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For example:

It is said to accept more than 1 kV between its collector and emitter. It comes in a SOT-223 package (3 pins plus a tab). With a dielectric strength of 1 kV/mm for humid air, cannot an arc appear between the electrodes?

Or do you have to enclose the package in glue or other material with higher dielectric strength than air?

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  • \$\begingroup\$ How can they put a 150A MOSFET die in a 78A package? "Calculated continuous current based on maximum allowable junction temperature. Package limitation current is 78A" \$\endgroup\$ – Spehro Pefhany Sep 1 '15 at 15:51
  • \$\begingroup\$ @Spehro Pefhany where did you see those 150A? That chip has a 400mA max current and that's the "Collector peak current (tP < 5 ms)". \$\endgroup\$ – Fizz Sep 1 '15 at 19:58
  • \$\begingroup\$ @RespawnedFluff A different part! (power MOSFET) Just a reminder that the package may limit what the chip is capable of. \$\endgroup\$ – Spehro Pefhany Sep 1 '15 at 22:30
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    \$\begingroup\$ @Spehro Pefhany: Ah, a bit of googling found that you're talking about IRLB8743PbF. \$\endgroup\$ – Fizz Sep 1 '15 at 23:00
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Hmm, it does seem tight. The pin pitch is 2.3 mm, and the maximum pin width is .85 mm, leaving 1.45 mm minimum space between pins. The transistor is specified for 1.4 kV C-E, which are on adjacent pins, so that's just about 1 kV/mm. As I said, that seems tight, and you'd have to be careful in designing the PCB footprint to not make this worse.

Usually I make PCB pads a little wider than the pins, but in this case I wouldn't. Even if you make the pads the same width as the pins, then any alignment error cuts into the spacing.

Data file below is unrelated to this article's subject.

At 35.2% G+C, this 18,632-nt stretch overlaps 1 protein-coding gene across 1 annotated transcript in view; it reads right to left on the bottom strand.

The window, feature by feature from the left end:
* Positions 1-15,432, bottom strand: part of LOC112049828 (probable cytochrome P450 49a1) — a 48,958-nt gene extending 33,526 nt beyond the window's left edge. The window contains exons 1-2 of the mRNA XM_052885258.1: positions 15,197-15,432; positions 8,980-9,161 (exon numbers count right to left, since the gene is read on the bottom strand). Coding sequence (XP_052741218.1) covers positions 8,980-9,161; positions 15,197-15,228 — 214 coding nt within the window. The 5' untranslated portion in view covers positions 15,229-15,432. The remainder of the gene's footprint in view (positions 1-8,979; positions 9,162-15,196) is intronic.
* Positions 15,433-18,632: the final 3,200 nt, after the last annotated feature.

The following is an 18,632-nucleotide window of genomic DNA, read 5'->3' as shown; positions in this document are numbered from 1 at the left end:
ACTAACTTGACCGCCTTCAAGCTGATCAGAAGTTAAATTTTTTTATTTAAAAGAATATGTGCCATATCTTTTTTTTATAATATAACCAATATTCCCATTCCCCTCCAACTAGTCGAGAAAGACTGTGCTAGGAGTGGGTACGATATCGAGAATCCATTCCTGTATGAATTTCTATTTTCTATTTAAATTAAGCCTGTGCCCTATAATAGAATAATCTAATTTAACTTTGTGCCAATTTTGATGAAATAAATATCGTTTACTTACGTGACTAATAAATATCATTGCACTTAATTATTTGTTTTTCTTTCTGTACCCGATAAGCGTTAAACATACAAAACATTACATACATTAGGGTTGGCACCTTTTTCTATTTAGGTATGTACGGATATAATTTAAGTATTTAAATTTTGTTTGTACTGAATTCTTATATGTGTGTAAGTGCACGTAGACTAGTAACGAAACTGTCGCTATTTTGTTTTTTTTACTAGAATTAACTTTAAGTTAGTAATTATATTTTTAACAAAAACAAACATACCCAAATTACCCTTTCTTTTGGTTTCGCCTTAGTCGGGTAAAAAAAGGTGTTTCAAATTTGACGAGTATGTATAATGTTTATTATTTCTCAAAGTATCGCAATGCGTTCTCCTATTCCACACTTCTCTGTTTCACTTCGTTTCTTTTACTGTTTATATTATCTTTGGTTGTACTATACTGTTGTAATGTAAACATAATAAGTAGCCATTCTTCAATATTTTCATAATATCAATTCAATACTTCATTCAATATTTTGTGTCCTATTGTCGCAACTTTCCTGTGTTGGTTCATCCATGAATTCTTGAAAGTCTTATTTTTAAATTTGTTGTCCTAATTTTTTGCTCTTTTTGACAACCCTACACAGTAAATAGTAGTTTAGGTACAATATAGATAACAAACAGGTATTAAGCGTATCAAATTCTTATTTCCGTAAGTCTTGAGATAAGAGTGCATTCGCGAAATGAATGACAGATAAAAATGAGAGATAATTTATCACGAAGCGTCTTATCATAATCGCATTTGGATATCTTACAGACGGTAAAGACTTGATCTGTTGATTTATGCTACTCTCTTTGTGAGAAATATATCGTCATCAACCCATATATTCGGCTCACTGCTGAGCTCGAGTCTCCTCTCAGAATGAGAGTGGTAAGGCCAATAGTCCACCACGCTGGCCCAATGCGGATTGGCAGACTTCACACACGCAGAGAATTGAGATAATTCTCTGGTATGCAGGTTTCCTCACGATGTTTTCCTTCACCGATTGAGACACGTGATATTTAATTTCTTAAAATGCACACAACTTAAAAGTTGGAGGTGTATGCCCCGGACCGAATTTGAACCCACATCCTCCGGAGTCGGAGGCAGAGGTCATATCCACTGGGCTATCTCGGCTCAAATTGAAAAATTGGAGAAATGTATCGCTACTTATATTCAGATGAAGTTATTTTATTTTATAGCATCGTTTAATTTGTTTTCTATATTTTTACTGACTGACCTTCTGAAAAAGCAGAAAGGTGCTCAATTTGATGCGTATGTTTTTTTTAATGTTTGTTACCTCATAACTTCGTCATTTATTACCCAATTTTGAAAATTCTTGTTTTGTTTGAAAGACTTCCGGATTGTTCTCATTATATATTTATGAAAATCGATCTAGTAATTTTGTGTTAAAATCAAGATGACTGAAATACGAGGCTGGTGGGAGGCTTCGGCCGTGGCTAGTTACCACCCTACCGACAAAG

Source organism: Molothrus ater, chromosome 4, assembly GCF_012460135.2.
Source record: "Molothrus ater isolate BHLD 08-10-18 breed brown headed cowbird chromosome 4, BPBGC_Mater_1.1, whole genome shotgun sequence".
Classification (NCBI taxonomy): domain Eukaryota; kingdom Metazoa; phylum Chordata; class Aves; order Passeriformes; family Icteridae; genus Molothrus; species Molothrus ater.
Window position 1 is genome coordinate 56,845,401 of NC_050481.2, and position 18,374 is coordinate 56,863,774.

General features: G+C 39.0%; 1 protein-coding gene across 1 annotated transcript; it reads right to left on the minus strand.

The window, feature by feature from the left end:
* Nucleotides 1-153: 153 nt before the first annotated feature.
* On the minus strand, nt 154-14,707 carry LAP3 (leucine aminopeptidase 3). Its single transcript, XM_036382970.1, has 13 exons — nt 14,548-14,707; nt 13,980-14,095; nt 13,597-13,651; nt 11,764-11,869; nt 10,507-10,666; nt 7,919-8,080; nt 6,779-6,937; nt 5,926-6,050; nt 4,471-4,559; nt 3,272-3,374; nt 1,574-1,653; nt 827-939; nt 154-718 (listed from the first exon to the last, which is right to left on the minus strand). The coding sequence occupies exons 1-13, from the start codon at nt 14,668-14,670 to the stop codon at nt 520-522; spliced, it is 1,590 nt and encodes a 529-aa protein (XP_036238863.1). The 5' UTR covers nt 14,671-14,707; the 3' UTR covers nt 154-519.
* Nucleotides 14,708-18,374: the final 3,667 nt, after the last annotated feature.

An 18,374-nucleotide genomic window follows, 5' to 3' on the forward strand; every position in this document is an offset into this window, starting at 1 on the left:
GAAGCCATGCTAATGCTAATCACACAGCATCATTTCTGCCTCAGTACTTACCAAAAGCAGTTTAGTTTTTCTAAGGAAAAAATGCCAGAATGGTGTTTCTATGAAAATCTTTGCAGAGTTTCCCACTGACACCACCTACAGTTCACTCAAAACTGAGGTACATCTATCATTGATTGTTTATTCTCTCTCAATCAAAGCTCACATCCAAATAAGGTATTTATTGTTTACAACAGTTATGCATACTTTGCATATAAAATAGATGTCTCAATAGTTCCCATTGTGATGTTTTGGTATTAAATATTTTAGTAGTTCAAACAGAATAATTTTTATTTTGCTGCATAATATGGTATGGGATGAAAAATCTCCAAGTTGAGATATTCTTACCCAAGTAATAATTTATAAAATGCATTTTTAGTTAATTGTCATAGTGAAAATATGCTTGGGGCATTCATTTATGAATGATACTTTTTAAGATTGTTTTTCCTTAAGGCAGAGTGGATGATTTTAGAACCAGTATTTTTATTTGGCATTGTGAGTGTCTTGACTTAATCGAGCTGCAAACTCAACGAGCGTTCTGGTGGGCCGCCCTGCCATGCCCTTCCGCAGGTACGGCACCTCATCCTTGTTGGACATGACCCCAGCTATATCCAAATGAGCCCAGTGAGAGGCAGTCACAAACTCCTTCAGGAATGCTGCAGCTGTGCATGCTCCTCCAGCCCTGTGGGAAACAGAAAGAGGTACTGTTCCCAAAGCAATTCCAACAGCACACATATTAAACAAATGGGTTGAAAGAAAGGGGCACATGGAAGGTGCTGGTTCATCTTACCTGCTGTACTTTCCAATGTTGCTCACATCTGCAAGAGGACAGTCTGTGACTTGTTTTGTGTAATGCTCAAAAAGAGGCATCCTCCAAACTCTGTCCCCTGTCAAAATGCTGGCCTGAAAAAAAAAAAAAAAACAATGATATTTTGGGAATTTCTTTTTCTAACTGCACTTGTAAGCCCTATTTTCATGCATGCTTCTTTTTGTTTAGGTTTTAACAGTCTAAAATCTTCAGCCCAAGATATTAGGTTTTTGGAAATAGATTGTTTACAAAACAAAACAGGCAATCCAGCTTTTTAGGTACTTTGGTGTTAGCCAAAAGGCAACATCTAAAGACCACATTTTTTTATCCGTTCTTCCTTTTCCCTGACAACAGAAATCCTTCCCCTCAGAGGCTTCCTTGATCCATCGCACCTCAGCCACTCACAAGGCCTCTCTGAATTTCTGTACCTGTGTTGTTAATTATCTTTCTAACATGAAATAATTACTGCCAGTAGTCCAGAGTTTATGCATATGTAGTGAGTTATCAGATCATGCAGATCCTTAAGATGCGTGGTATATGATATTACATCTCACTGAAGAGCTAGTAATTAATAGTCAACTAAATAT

Overall, I'd prefer a larger package with more space between pins to get somewhat below 1 kV/mm.

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  • \$\begingroup\$ Thanks for your input. Maybe 1kV means in fact that you can use it with 250V or 110V without problem... \$\endgroup\$ – JulienFr Sep 1 '15 at 13:31
  • \$\begingroup\$ If you stagger the pins (which is often done in such situations) the pad spacing problem is relaxed. If you use a good quality conformal coating on the board the air creep distance is removed and you just have to trust the dielectric strength of the coating. \$\endgroup\$ – KalleMP Sep 1 '15 at 18:39
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    \$\begingroup\$ The package is fine. The assumption that you are simply going to solder this to a regular board like a regular component is just plain wrong. I think this answer is missing the key points of medium and high voltage design. \$\endgroup\$ – J... Sep 2 '15 at 9:56
  • \$\begingroup\$ @J...: No matter how you mount this part, there will be about 1 kV/mm E field between the C and E pins where they stick out of the package. Also, this is a SOT-89 package, so how else do you propose to mount it other than soldering it to a PC board? \$\endgroup\$ – Olin Lathrop Sep 2 '15 at 10:42
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    \$\begingroup\$ J*... , do you have a product or reference in mind ? How is this coating applied ? \$\endgroup\$ – JulienFr Dec 19 '15 at 18:26
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Yes, you would typically apply a compound to seal the pins after mounting. Even for much larger spacing this is typically done since the leads often have sharp corners (more prone to corona and breakdown). We routinely add something like Corona Dope to even rather large components (HV relays, etc) when the voltage gets up and over 1kV. This provides protection on the order of ~145kV/mm and suppresses both arcs and corona discharge. Surely Corona Dope is not the most suitable compound for this part, of course - it's just to provide the example. In any case, some sort of conformal insulating coating would be required in a system that operated the device to its maximum 1.4kV rating.

What would be of greater concern would be the PCB itself and the traces/pads - the chip is too tight for standard low-voltage PCB materials and design standards (ie: a board made with IPC specified materials). For example, IPC2221A specifications indicate minimum spacing for permanently coated external conductors (ie: chip leads - assuming coated as above) as :

  • 0.8mm @ 500V + 0.00305mm/V additionally
  • --> for 1.4kV this is 0.8 + 900*0.00305 = 3.545mm